Golden Years – A tribute to Bowie

I woke up this morning to a text. ‘Bowie has died. Sad day’. The musical, lyrical, theatrical, *enter any category here* genius has left our world, just days after his 69th birthday and the release of his phenomenal 25th album, Black Star. That text became the theme of my morning- every cafe I entered, every radio station I tuned into played his hits as a tribute to his golden years, and every time a feeling of remorse hit me deep in my stomach.

Bowie is like the password to the coolest gang. As soon as someone reveals an admiration for Bowie- be it when your Uncle Terry appears with full Aladdin Sane make up and the lycra leggings he’s borrowed from your Shelia, or when even your Adele-worshiping mate has Heroes as his alarm- you know they’re worth sticking with.

Bowie was the master of all forms. He got bored of a genre of music before his fans even had the inclination of wanting something new. An expert of shapeshifting. He covered a myriad of genres from Funk to House to every guise of rock. To be cliché, I wish every box of chocolates was like Bowie’s songs- it doesn’t matter which one of the selection you pick you know you’re gonna like it.  First his albums served as anthem to every generation, and now they serve as the best requiem we could ever ask for.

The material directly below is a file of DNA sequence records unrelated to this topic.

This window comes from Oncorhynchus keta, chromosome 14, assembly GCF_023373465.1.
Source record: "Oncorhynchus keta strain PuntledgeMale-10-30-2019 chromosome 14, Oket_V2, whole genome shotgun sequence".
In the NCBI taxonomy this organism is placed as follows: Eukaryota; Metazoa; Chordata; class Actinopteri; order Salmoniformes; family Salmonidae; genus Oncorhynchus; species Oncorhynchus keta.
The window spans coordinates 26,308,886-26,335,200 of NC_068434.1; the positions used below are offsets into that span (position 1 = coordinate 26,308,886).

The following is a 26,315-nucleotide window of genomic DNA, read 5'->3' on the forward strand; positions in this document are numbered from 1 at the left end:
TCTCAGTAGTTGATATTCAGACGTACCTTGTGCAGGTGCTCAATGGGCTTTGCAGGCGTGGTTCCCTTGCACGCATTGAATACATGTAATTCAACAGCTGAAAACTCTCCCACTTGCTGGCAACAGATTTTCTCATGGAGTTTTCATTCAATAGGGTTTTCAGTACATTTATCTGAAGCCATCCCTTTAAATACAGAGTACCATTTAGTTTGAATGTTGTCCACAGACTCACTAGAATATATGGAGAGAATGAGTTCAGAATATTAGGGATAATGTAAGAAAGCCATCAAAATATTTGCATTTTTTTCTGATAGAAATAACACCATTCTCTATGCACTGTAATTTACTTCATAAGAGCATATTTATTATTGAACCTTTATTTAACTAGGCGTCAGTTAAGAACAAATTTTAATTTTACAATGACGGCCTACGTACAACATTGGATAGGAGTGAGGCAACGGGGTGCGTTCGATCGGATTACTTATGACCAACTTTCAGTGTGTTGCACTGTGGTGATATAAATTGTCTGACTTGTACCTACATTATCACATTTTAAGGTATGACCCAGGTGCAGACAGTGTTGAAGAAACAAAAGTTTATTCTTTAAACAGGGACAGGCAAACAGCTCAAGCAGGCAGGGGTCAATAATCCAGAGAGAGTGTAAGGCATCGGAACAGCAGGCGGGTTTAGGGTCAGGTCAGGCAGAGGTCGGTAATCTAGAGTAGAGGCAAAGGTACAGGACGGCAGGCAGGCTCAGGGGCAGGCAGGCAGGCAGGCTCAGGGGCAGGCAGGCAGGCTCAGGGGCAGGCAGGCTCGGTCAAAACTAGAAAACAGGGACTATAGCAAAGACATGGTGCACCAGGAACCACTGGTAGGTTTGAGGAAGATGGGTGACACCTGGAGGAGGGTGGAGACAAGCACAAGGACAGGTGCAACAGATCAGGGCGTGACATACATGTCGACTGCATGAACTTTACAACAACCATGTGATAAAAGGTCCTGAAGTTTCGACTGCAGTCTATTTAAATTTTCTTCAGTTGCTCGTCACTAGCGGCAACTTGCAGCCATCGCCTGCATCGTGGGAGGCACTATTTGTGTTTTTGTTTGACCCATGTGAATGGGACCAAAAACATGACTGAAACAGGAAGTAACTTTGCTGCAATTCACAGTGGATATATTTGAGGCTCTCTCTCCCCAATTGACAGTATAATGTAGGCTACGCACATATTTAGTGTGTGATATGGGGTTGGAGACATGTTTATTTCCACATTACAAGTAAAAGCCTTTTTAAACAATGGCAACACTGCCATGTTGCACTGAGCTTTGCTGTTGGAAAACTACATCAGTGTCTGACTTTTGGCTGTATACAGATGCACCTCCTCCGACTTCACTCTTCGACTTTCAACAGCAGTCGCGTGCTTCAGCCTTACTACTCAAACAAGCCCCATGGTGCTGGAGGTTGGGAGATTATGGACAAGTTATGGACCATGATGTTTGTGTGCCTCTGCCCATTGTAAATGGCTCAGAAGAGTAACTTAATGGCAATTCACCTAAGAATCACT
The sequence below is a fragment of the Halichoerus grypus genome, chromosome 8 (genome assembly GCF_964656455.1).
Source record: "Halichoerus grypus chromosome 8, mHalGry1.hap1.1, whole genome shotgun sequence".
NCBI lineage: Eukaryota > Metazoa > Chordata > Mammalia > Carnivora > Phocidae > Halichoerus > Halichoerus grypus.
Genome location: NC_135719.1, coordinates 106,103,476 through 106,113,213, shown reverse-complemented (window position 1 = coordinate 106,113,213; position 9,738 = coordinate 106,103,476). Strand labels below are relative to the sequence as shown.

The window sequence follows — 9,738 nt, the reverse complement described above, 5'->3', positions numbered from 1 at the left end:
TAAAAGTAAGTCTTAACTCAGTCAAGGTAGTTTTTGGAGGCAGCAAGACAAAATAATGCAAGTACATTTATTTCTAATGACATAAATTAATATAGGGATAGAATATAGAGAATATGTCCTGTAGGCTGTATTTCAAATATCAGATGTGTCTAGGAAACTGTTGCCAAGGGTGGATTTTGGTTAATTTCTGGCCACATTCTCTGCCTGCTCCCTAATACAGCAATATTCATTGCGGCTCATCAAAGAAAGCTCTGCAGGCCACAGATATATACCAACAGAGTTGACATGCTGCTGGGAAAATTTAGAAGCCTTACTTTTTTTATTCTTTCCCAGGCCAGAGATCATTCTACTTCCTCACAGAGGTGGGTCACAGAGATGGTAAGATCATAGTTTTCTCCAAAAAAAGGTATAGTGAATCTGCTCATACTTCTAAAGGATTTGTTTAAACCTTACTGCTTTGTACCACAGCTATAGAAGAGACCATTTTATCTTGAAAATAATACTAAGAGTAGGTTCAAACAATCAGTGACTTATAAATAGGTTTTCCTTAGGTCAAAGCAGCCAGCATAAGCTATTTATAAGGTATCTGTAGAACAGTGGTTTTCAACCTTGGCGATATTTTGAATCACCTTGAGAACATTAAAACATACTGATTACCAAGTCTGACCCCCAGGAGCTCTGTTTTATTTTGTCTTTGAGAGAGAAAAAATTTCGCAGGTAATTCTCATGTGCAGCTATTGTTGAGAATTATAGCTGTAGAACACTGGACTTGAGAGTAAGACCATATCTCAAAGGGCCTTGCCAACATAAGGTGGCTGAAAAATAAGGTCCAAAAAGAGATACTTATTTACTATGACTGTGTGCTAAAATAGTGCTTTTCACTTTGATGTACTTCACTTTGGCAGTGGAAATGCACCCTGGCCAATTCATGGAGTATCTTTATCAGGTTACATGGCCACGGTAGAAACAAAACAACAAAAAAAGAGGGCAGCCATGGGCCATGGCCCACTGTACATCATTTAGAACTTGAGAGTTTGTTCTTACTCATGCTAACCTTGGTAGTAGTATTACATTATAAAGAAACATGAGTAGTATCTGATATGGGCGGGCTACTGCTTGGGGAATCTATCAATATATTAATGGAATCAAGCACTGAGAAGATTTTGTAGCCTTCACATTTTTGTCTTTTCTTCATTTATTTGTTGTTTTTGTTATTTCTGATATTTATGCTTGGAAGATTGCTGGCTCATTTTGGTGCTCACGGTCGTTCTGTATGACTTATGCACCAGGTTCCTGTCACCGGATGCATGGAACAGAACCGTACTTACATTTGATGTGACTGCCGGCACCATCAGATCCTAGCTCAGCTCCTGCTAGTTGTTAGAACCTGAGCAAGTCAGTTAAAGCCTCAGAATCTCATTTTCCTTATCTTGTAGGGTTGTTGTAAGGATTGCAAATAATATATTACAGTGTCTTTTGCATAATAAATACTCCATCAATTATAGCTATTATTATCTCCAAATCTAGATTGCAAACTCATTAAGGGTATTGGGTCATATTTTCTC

And then there is his filmography. From singing with gremlins in Labyrinth, to being the inspiration of the girl in Christina F, Bowie did it all in free-spirited style. He truly was like a man who fell to earth- it is difficult to think of Bowie as a mere human as he whirled and strutted through his life in the public eye. He was a true individual. The Space Odditity that is Bowie gives you the invaluable sense that whatever subnormal persona you are living- as long as you are doing with passion and without apology-  you can do no wrong.

David Bowie in The Man Who Fell to Earth
David Bowie in The Man Who Fell to Earth

And then… there is so much more. I could drop my degree and take up Bowiescience for three years and my dissertation would still only touch on the journey of the King of Cool. All I can do now is propose that today becomes a national holiday as we all adorn a lightning stripe and listen to Black Star followed by the 24 other works of brilliance. Let’s dance for Bowie.

‘He was innovation itself. He morphed throughout his career, getting bigger and better each time. He spoke to every single person on a level that seems so personal, putting your very heart flow into words and expressing what you thought was inexpressible. My favourite description of his songwriting is that he could sing the cosmos in the bus stop. Bowie will be forever missed’ Jemima Skala. 

Written by Bella Spencer

Top Image By Ellie Butcher

Cheers to Steve Drayton –

One Comment Add yours

  1. Mr Drayton says:

    What a lovely piece. Very sweet.

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